The ostensible purpose of assigning the contracts was to allow AJCS to get out of the construction forming business and into the business of providing management services to the C Corporations in exchange for fees equal to approximately three percent.
Because AJCS used the completed contract method for tax purposes, it was not required to report the $2,680,500 in recognized gross profits until the period in which the contracts were completed, or, as in this case, until the contracts were transferred. Thus, on its return for the 1993 tax year, AJCS reported as gross income the $2,680,500 in recognized gross profits from the transferred contracts. AJCS also claimed deductions totaling $2,808,034 relating to the transferred contracts, including $546,479 attributable to overhead allocated to 1992. The result was that AJCS reported a net loss for the 1993 tax year of $236,300.
After conducting an audit of AJCS's 1993 return, the IRS determined that all of the deductions, save for the overhead expenses allocated to 1992, should be disallowed because the expenses were incurred in 1993, after the contracts were transferred. Primarily because of the disallowance of those deductions, which totaled $2,261,555, the IRS determined that AJCS had a taxable income of $2,470,021 rather than a loss of $236,300. Because the tax liability of an S corporation flows through to the individual taxpayers, the IRS issued a notice of deficiency for the adjustments to the Taxpayers. The notices showed a tax deficiency of $524,103 for the Bones and $545,324 for the Guerreros.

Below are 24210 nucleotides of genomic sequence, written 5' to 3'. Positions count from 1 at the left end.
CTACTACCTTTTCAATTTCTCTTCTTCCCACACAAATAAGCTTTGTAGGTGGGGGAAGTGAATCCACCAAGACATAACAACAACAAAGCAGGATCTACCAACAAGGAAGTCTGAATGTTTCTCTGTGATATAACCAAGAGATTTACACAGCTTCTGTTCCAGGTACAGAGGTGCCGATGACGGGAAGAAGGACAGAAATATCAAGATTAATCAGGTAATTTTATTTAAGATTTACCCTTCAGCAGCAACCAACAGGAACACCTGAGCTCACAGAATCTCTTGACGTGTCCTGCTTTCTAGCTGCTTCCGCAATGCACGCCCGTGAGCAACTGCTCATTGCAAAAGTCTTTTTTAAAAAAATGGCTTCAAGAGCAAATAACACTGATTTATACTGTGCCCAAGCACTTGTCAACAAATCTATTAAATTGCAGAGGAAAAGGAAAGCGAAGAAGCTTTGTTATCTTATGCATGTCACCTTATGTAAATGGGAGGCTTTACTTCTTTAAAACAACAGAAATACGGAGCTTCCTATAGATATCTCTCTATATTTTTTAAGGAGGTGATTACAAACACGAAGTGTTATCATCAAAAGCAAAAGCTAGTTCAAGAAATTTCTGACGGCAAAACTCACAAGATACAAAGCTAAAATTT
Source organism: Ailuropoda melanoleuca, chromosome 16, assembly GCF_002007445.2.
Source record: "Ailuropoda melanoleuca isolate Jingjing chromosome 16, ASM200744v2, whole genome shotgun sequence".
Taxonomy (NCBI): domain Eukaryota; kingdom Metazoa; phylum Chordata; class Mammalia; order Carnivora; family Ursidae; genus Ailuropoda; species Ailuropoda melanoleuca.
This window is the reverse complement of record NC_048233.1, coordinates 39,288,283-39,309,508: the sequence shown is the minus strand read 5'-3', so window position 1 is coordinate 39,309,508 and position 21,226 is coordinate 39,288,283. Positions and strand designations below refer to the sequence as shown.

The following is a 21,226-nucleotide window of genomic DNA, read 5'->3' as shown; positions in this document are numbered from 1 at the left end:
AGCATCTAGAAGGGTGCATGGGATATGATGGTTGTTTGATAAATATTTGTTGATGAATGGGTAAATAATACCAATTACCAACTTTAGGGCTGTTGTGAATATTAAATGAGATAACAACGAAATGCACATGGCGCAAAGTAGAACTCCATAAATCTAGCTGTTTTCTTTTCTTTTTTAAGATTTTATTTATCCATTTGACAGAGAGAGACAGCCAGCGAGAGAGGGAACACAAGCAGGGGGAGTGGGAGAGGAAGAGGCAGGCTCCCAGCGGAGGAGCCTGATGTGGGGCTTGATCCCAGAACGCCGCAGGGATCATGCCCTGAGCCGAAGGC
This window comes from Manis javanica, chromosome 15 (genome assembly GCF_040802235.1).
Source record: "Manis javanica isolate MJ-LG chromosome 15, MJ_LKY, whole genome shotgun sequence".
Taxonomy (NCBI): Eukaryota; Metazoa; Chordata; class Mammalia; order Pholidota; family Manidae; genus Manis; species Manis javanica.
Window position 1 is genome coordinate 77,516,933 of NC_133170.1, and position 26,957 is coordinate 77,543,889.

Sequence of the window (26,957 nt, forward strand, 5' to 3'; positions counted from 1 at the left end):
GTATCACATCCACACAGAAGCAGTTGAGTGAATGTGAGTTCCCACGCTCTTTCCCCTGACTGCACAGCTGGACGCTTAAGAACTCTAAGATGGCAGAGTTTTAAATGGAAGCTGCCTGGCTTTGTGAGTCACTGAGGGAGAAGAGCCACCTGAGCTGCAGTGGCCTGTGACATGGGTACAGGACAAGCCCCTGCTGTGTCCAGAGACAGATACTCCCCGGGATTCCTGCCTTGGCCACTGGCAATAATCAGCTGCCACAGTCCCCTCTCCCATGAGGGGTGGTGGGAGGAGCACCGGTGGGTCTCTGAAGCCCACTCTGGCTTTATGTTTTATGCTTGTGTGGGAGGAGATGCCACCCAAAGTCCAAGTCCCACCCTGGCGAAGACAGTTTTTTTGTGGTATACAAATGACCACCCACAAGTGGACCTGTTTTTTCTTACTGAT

Taxpayers filed a petition in the United States Tax Court seeking a redetermination of the alleged deficiencies. Prior to trial, the parties stipulated that the partially-completed contracts were transferred to the C Corporations on January 1, 1993. At trial, AJCS's chief financial officer testified that the contracts were in fact transferred to the C Corporations on that date, and that the C Corporations had worked on and completed a number of the contracts in 1993, claiming income and expenses associated with those projects. He also testified that $2,625,666 of the $2,808,034 in reported expenses were associated with the transferred contracts.